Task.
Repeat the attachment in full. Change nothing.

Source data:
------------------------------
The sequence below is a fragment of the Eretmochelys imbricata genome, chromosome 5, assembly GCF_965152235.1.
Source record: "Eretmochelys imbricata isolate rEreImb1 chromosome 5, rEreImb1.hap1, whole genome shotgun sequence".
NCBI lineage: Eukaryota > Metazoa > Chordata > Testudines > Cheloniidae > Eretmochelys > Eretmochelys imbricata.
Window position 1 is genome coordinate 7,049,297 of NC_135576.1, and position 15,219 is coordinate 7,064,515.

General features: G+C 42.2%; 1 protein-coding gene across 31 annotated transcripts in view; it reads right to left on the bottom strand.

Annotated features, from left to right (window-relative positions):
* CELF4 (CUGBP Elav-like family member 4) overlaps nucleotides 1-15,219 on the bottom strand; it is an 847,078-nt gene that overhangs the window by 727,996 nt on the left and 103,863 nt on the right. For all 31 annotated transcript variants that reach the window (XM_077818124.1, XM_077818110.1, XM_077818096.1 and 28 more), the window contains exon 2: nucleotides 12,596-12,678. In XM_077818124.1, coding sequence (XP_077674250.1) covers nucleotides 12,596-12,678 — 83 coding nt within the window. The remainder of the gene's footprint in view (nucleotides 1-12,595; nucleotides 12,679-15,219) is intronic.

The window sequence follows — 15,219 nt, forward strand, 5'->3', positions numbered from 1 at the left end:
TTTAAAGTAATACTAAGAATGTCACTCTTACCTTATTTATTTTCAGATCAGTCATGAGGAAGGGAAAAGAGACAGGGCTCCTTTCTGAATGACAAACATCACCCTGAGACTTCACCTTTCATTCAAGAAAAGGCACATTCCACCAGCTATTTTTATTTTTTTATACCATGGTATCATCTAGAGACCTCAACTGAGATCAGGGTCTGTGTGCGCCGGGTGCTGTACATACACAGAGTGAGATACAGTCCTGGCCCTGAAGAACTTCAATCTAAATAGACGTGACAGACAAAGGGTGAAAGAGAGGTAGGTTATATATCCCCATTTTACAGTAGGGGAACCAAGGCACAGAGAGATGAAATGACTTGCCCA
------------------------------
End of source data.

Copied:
The sequence below is a fragment of the Eretmochelys imbricata genome, chromosome 5, assembly GCF_965152235.1.
Source record: "Eretmochelys imbricata isolate rEreImb1 chromosome 5, rEreImb1.hap1, whole genome shotgun sequence".
NCBI lineage: Eukaryota > Metazoa > Chordata > Testudines > Cheloniidae > Eretmochelys > Eretmochelys imbricata.
Window position 1 is genome coordinate 7,049,297 of NC_135576.1, and position 15,219 is coordinate 7,064,515.

General features: G+C 42.2%; 1 protein-coding gene across 31 annotated transcripts in view; it reads right to left on the bottom strand.

Annotated features, from left to right (window-relative positions):
* CELF4 (CUGBP Elav-like family member 4) overlaps nucleotides 1-15,219 on the bottom strand; it is an 847,078-nt gene that overhangs the window by 727,996 nt on the left and 103,863 nt on the right. For all 31 annotated transcript variants that reach the window (XM_077818124.1, XM_077818110.1, XM_077818096.1 and 28 more), the window contains exon 2: nucleotides 12,596-12,678. In XM_077818124.1, coding sequence (XP_077674250.1) covers nucleotides 12,596-12,678 — 83 coding nt within the window. The remainder of the gene's footprint in view (nucleotides 1-12,595; nucleotides 12,679-15,219) is intronic.

The window sequence follows — 15,219 nt, forward strand, 5'->3', positions numbered from 1 at the left end:
TTTAAAGTAATACTAAGAATGTCACTCTTACCTTATTTATTTTCAGATCAGTCATGAGGAAGGGAAAAGAGACAGGGCTCCTTTCTGAATGACAAACATCACCCTGAGACTTCACCTTTCATTCAAGAAAAGGCACATTCCACCAGCTATTTTTATTTTTTTATACCATGGTATCATCTAGAGACCTCAACTGAGATCAGGGTCTGTGTGCGCCGGGTGCTGTACATACACAGAGTGAGATACAGTCCTGGCCCTGAAGAACTTCAATCTAAATAGACGTGACAGACAAAGGGTGAAAGAGAGGTAGGTTATATATCCCCATTTTACAGTAGGGGAACCAAGGCACAGAGAGATGAAATGACTTGCCCA